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April 20, 2017

Can Ear Drops Increase Risk of Eardrum Perforation?

With ear tube placement, there is a baseline 2-10% risk that a persistent hole in the eardrum will occur after the tubes come out. However, a study came out in April 2017 suggesting that commonly used antibiotic ear drops to treat ear infections when ear tubes are present may increase the risk of such persistent eardrum perforations after the tubes come out (post-TT TMP).

Specifically, antibiotic ear drops belonging to the fluoroquinolone class is associated with an increased risk of persistent eardrum perforation (post-TT TMP) compared to aminoglycoside class of antibiotics. Fluoroquinolone antibiotics include ofloxacin and ciprofloxacin with or without steroids. Aminoglycoside antibiotics typically include cortisporin or neomycin with steroids.

The next big question is how much higher is the risk of post-TT TMP with use of fluoroquinolone ear drops?

Based on this retrospective cohort study, the adjusted hazard risk was 1.61. Broken down, the adjusted hazard risk was 1.49 for ofloxaxin, 1.94 for ciprofloxacin with hydrocortisone, and 2.00 for ciprofloxacin with dexamethasone. (Value of 1.00 means no additional risk.)

These adjusted hazard risks are based on raw data showing 11 post-TT TMP per 10,000 patient years for non-fluoroquinolone exposure versus 17 post-TT TMP per 10,000 patient years in those exposed to fluoroquinolone antibiotic ear drops.

10,000 patient years is the total sum of observed time during which the incidence of post-TT TMP is observed. For example, if 100 patients are followed for 2 years, that would be 200 patient-years of follow-up.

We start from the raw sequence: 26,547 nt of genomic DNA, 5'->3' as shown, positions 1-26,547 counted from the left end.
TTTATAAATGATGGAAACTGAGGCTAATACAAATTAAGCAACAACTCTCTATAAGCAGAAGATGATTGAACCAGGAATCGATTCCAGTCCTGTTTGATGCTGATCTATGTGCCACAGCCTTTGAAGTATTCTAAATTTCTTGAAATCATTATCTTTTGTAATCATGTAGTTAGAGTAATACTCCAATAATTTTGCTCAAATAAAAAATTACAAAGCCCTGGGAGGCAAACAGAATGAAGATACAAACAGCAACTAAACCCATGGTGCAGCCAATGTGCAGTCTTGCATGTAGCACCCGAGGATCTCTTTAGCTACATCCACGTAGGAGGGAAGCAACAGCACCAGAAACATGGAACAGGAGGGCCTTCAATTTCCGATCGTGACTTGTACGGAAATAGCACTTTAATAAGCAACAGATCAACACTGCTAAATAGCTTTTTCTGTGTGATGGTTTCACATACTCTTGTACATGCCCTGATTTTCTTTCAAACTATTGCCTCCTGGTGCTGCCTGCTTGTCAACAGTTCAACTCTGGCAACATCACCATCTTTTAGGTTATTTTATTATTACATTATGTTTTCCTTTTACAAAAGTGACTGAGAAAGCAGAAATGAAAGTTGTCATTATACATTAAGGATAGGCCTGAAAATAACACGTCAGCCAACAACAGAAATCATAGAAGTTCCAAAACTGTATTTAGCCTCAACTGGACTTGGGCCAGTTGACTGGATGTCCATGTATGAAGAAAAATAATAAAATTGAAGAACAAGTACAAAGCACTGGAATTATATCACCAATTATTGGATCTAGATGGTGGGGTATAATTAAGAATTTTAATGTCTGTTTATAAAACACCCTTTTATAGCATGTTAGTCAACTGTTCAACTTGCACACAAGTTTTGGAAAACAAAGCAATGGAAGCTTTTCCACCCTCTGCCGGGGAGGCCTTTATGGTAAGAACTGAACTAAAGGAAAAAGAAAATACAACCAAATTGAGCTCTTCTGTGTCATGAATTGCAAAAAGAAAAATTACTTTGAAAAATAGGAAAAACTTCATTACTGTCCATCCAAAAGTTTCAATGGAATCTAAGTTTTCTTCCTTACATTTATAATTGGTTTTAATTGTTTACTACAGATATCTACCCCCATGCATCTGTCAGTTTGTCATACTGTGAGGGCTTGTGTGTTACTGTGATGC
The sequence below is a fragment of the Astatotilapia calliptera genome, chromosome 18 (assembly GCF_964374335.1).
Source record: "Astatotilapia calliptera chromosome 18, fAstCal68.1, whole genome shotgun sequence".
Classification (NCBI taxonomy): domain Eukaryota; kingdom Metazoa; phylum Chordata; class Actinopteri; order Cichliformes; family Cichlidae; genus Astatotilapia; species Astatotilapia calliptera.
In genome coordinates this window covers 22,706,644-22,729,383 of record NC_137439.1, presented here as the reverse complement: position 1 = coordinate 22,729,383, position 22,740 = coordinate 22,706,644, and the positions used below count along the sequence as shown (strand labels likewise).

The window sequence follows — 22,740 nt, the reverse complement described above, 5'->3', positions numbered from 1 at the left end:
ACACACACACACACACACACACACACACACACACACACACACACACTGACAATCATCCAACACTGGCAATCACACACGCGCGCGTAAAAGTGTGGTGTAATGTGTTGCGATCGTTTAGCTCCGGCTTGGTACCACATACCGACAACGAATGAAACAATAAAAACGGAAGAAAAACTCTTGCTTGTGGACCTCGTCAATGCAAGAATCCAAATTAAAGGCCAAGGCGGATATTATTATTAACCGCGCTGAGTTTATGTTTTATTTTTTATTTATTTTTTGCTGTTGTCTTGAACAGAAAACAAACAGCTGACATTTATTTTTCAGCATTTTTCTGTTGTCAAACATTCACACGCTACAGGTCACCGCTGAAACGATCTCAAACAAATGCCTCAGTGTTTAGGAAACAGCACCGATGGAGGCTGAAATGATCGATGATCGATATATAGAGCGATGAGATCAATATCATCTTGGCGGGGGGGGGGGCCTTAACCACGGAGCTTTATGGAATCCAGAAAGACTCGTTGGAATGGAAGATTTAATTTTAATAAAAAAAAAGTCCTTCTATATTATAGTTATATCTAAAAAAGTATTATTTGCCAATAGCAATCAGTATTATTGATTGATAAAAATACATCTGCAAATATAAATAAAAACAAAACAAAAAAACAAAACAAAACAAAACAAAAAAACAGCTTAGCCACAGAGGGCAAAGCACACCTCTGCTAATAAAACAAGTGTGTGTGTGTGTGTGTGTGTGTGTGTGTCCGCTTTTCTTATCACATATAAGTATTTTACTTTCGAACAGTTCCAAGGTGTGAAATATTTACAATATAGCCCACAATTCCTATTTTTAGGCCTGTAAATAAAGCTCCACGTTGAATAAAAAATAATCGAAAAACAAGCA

So, if one were to hypothetically smush together all the patients into a single individual who lived for 10,000 years, use of fluoroquinolone ear drops would occur 6 more instances than one who did not use this type of antibiotic ear drops. (17 per 10,000 person years minus 11 per 10,000 person years.)

So although it does appear that the risk of post-TT TMP is present with fluoroquinolone antibiotic ear drop usage, the additional risk is not large by any stretch of the imagination and the impact on its use for a given single patient is really quite small overall and should not dissuade from its use.


References:
Quinolone Ear Drops After Tympanostomy Tubes and the Risk of Eardrum Perforation: A Retrospective Cohort Study. Clin Infect Dis. 2017 Apr 15;64(8):1052-1058. doi: 10.1093/cid/cix032.

Meta-analysis of tympanostomy tube sequelae. Otolaryngol Head Neck Surg. 2001 Apr;124(4):374-80.

Factors related to persisting perforations after ventilation tube insertion. Int J Pediatr Otorhinolaryngol. 2016 Feb;81:29-32. doi: 10.1016/j.ijporl.2015.11.028. Epub 2015 Dec 7.


Fauquier blog
Fauquier ENT

Dr. Christopher Chang is a private practice otolaryngology, head & neck surgeon specializing in the treatment of problems related to the ear, nose, and throat. Located in Warrenton, VA about 45 minutes west of Washington DC, he also provides inhalant allergy testing/treatment, hearing tests, and dispenses hearing aids. Google+ Christopher Chang, MD Bio

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